Or perhaps the mysterious apothecary shop in the most living moment contains something that will be able to change the leaden world into gold? Small jars lie on shelves full of sand or strange medicines, potions, and elixirs. The ritual boxes are reminiscent of the voodoo work of Betye Saar, the precision of a Joseph Cornell box. You wonder: is this scientific evidence you can trust? And what do you make of the receding, as if into a doomed perspective, of the background world in still one light? Is this an infinity point, or the end of the world? Shadow images fade away, as if you are trapped in an abandoned subway in earth and ashes. You are tantalized with answers only suggested, with questions vaguely posed.

The world pulls away from you like an ebb tide, and the body is a trickster as well, sensual and duplicitous. In whispering with god we see the interior and the exterior, the delectable round image of the flesh paired with the diagrammatic structure of the nervous system: one protects, one offers, and they hover before an ambiguous backdrop, suggesting both musical notation and medical machinery. Jewels cover the genitals—but no: when you look closer, you see that what appear to be gemstones are actually electrical fuses…then, perhaps you should merely measure the skeleton as the mysterious hand proposes in dancing to inward music? The self is divided into cogs within a wheel and falls endlessly away: everything mirrors everything.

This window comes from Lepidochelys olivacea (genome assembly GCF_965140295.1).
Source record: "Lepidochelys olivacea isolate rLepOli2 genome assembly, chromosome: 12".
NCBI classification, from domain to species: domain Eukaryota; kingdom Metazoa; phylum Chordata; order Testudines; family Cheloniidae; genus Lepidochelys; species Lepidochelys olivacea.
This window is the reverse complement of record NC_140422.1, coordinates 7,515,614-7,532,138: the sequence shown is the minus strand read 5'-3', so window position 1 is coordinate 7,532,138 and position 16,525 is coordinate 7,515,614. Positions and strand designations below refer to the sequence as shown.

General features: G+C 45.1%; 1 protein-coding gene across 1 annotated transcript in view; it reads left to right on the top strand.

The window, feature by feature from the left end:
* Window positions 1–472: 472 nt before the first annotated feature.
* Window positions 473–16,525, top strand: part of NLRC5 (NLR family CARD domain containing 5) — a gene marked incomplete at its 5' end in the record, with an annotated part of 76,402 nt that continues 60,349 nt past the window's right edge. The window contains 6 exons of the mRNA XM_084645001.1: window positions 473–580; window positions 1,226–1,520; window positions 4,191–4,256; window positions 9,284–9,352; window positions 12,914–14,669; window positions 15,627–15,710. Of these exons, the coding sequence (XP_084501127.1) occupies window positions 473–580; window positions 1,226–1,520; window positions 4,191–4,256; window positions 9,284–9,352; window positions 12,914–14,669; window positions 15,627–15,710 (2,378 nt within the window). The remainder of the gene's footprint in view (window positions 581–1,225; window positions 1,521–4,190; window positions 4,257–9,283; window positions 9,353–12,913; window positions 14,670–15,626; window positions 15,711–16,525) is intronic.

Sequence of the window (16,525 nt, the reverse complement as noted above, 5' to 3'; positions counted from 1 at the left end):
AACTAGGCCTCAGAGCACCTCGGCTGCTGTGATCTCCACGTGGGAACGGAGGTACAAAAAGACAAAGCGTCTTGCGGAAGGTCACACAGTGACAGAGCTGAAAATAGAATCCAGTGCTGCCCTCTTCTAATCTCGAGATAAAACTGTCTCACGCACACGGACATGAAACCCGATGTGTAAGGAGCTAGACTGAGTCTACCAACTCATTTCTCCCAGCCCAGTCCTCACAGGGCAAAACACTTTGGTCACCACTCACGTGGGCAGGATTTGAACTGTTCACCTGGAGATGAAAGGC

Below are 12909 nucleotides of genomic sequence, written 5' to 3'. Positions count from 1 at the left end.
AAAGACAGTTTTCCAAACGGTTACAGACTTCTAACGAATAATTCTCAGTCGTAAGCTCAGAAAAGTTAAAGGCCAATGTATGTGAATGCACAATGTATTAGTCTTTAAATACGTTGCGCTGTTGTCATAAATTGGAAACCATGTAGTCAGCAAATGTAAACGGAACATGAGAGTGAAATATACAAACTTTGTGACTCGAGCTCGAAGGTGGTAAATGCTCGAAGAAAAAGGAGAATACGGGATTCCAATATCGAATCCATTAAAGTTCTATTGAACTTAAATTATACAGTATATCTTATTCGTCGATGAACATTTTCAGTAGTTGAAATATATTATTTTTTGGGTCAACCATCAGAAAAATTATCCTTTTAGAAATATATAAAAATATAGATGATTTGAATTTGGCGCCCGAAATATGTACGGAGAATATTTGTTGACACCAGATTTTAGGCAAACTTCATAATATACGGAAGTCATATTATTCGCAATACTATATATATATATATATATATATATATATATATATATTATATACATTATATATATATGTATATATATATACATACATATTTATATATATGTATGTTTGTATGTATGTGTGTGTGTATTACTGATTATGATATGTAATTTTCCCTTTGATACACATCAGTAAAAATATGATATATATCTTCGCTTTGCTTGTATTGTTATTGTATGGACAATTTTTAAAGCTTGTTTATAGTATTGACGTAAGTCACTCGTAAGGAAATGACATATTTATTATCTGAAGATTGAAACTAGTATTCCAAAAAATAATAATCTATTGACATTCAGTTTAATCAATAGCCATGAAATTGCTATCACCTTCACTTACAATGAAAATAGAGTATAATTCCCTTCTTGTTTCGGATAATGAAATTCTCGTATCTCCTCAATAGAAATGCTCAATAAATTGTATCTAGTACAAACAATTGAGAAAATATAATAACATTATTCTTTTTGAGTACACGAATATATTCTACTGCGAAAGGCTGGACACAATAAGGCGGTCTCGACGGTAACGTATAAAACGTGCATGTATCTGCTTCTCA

If the world were not so beautiful, you might despair. Hands are offered, birds sail away, and a child’s fresh face turns hopefully again for the watching parent or the passageway out of this world.

And then you understand.

The mysterious door you have entered you shall enter and enter and enter again, gazing each time upon the object of fear or the image of luminous grace or the revelation into the self, balanced oddly and finally on the palm of the extended hand. You must learn to savor, as Rumi does, the constant incongruity. In a world filled with heartbreaking beauty and heartbreaking terror, Where, where can I be safe?

Perhaps only in the memory.

Look again: what is extraordinary masquerades as the ordinary, and the divine resides in the simplest of domestic details, the arch of sewing pins, the exotic world of the temporal, the everyday.

Treasure that discovery and hold it close to your heart. Long for the transformation even as you embrace the contradiction. McElroy’s exquisite, provocative images extend from the simplest surface detail to the most profound depths; there will be no safety for you until surrender to the lack of safety.

Lift the veil of longing, and then lift it again. And then again. Nothing  resides beneath, only the lifting.



This essay (© Patricia Geary)  first appeared in 2007 in the catalogue recovered mercies.



Patricia Geary teaches at the University of Redlands and is the author of two highly acclaimed novels, Living in Ether and Strange Toys, and the novella, The Other Canyon.  She also practices yoga in Redlands, California, where she lives with her husband, Jack, and son, Denis.  Strange Toys is the winner of the 1987 Philip K. Dick Award.